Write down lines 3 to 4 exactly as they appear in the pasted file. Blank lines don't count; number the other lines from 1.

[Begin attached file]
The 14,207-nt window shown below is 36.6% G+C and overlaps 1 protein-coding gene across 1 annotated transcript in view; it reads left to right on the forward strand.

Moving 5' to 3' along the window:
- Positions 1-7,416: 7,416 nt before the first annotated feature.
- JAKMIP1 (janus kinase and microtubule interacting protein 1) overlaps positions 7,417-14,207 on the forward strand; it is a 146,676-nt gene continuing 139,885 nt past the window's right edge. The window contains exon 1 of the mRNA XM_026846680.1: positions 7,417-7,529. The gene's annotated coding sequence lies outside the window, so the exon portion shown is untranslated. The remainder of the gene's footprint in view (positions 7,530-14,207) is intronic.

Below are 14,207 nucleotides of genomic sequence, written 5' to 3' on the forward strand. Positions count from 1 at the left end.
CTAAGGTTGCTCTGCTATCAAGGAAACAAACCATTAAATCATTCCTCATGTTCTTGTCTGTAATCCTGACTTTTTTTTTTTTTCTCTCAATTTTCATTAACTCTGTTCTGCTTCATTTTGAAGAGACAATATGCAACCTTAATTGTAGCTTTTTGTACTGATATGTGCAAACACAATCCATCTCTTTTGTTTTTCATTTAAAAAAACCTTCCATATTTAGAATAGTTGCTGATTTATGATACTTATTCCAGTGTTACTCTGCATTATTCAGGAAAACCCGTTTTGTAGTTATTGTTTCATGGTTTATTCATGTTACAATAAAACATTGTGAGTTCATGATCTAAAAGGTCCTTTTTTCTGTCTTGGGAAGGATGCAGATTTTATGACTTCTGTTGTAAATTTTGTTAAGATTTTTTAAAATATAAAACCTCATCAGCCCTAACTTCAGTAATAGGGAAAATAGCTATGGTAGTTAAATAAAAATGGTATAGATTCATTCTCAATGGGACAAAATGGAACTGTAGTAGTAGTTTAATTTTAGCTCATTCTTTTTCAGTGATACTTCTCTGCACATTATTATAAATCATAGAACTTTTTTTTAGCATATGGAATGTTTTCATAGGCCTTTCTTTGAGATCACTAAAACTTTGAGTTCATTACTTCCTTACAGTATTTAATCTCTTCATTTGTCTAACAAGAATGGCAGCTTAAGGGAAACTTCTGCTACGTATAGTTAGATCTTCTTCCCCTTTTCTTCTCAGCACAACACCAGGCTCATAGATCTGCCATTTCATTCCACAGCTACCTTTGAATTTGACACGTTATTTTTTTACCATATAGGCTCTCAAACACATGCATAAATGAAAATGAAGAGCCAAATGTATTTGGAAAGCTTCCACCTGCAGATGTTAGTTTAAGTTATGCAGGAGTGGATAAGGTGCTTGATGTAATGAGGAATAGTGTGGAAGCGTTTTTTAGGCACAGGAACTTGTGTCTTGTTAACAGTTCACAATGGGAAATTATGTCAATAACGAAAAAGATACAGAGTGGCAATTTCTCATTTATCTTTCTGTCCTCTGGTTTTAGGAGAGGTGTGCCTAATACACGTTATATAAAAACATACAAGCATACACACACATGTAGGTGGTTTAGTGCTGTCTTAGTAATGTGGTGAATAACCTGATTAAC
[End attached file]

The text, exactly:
- Positions 1-7,416: 7,416 nt before the first annotated feature.
- JAKMIP1 (janus kinase and microtubule interacting protein 1) overlaps positions 7,417-14,207 on the forward strand; it is a 146,676-nt gene continuing 139,885 nt past the window's right edge. The window contains exon 1 of the mRNA XM_026846680.1: positions 7,417-7,529. The gene's annotated coding sequence lies outside the window, so the exon portion shown is untranslated. The remainder of the gene's footprint in view (positions 7,530-14,207) is intronic.